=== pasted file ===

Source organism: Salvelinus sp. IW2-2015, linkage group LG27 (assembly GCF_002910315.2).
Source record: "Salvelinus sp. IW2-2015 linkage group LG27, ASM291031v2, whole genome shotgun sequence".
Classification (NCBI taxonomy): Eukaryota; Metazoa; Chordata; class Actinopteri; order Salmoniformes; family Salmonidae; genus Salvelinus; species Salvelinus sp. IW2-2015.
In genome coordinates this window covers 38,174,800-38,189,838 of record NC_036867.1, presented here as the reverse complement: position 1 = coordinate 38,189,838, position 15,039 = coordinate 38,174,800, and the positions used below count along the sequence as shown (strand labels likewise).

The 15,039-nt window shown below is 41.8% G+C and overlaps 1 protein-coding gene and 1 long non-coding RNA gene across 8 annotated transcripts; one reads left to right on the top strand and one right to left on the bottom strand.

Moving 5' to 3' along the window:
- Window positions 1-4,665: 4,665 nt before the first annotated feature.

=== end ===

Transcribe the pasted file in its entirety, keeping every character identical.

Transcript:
Source organism: Salvelinus sp. IW2-2015, linkage group LG27 (assembly GCF_002910315.2).
Source record: "Salvelinus sp. IW2-2015 linkage group LG27, ASM291031v2, whole genome shotgun sequence".
Classification (NCBI taxonomy): Eukaryota; Metazoa; Chordata; class Actinopteri; order Salmoniformes; family Salmonidae; genus Salvelinus; species Salvelinus sp. IW2-2015.
In genome coordinates this window covers 38,174,800-38,189,838 of record NC_036867.1, presented here as the reverse complement: position 1 = coordinate 38,189,838, position 15,039 = coordinate 38,174,800, and the positions used below count along the sequence as shown (strand labels likewise).

The 15,039-nt window shown below is 41.8% G+C and overlaps 1 protein-coding gene and 1 long non-coding RNA gene across 8 annotated transcripts; one reads left to right on the top strand and one right to left on the bottom strand.

Moving 5' to 3' along the window:
- Window positions 1-4,665: 4,665 nt before the first annotated feature.